Land ownership remains a contentious and often volatile issue throughout Sub-Saharan Africa. Land policies and reforms that aim to promote economic growth, protect natural resources and alleviate poverty are often met with resistance and suspicion and stop short of fulfilling all social and financial expectations.
In a 2013 study undertaken by The World Bank entitled “Securing Africa´s Land for Shared Prosperity: A Program to Scale Up Reforms and Investments”, the pressing and controversial nature of land ownership is examined in relation to agricultural productivity. While Sub-Saharan Africa is home to nearly half of the earth’s usable uncultivated land (202 million hectares), it still has the highest poverty rate in the world.
The World Bank study suggests that poor land governance – the way in which land rights are defined and administered – may be the root cause of this general disconnect. It submits that the vast majority of African countries are still making use of land administration systems that were inherited at independence, together with survey and mapping techniques that are antiquated. The report seeks to demonstrate that a positive relationship between land tenure security and agricultural production may be the first step towards leveraging the continents abundant land and natural resources to generate shared and sustained growth.
There are a diverse range of approaches to land ownership in most countries in Southern Africa. Each type of ownership (albeit private, community, state or a combination of all three) appears to have profound economic, social and political implications.
A paper to be presented by Professor Felix Mavondo at Monash University´s upcoming International Symposium on Building a Sustainable Future in Sub-Saharan Africa will focus on how these competing approaches may be blended to best support long-term food security and rural development. The conference, taking place at the end of November at the Monash campus in Johannesburg, will assemble a group of prominent international researchers who will explore strategies that may be implemented to establish good governance, social learning and collective action.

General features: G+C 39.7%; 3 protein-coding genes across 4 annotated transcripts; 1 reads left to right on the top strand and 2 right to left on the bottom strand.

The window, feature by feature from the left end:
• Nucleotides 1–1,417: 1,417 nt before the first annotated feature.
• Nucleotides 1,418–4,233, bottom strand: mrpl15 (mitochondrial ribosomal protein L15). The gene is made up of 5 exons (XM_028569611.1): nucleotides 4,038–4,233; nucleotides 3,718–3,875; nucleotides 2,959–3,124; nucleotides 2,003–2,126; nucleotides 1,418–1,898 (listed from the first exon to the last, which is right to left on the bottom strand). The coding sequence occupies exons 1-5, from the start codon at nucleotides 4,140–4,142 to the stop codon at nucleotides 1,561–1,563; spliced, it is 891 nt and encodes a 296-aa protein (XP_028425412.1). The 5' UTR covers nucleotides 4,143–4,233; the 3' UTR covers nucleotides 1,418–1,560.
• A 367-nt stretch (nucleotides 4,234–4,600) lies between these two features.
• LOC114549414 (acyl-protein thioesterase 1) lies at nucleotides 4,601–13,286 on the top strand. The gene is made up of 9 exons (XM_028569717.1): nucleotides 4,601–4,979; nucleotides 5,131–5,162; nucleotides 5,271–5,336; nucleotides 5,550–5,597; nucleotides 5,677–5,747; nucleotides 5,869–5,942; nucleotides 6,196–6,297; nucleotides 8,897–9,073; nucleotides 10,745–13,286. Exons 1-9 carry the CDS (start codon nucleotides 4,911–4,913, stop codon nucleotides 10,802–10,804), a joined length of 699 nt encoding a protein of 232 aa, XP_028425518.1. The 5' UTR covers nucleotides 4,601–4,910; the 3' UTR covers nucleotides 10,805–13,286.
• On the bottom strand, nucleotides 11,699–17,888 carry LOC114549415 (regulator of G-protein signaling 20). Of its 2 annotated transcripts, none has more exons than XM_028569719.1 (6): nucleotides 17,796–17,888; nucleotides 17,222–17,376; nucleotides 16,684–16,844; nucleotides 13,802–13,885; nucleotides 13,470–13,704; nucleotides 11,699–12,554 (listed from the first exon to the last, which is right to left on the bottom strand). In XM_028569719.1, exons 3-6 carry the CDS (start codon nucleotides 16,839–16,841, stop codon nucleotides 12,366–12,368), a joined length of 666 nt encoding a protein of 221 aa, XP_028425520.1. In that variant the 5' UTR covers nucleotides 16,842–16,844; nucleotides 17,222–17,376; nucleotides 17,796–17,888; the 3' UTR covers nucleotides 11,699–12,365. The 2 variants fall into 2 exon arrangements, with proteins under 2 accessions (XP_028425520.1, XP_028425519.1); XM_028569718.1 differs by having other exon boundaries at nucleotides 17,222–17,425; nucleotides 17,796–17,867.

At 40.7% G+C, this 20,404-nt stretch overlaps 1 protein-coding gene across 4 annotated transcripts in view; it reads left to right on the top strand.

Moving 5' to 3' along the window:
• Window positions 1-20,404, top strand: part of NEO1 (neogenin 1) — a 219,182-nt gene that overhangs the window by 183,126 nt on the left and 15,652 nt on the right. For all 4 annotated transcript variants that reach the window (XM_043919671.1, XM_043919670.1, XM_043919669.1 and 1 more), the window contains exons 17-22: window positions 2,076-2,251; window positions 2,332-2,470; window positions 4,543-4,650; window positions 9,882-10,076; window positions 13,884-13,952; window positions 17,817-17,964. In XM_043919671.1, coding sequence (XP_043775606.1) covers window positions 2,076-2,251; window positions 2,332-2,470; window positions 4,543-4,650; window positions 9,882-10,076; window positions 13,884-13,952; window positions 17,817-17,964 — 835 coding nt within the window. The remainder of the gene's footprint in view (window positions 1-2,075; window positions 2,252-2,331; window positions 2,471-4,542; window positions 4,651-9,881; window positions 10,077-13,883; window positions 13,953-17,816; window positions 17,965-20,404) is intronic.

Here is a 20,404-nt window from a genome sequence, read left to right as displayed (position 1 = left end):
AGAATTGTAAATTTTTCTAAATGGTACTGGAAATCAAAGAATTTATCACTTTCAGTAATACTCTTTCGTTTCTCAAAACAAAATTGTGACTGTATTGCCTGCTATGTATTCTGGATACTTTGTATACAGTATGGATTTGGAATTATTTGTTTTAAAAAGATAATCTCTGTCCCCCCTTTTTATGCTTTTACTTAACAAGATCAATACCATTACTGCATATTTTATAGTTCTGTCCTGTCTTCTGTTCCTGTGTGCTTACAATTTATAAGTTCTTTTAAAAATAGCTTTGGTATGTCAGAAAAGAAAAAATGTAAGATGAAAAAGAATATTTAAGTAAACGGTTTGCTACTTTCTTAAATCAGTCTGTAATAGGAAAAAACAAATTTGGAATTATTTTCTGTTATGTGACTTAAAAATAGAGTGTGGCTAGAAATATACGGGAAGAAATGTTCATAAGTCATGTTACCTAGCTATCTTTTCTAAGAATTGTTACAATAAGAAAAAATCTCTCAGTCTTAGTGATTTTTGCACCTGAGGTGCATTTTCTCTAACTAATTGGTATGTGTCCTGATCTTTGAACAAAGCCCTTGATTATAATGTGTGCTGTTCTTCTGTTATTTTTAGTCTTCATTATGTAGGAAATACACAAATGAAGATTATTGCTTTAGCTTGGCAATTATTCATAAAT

“The topic of land ownership is sensitive because of the many dimensions involved. Even amongst academics, the discourse is seldom sober and unemotional,” remarks Mavondo, Professor of Marketing at Monash University Australia. “On the one hand, it is easy to see when economies of scale are not functioning efficiently, as is the case in Zimbabwe. However, it is important not to overlook the fundamental issue of ownership, stewardship and historical attachment.”
Professor Mavondo explains that the symposium will reflect on the differential performance of agriculture in Zambia and Mozambique (where land is state owned), South Africa (where there is predominantly private and community ownership) and Zimbabwe (where all three forms of ownership exist).
“Decisions made in support of any of the ownership models have to consider how to increase agricultural yield and ensure enduring food security.”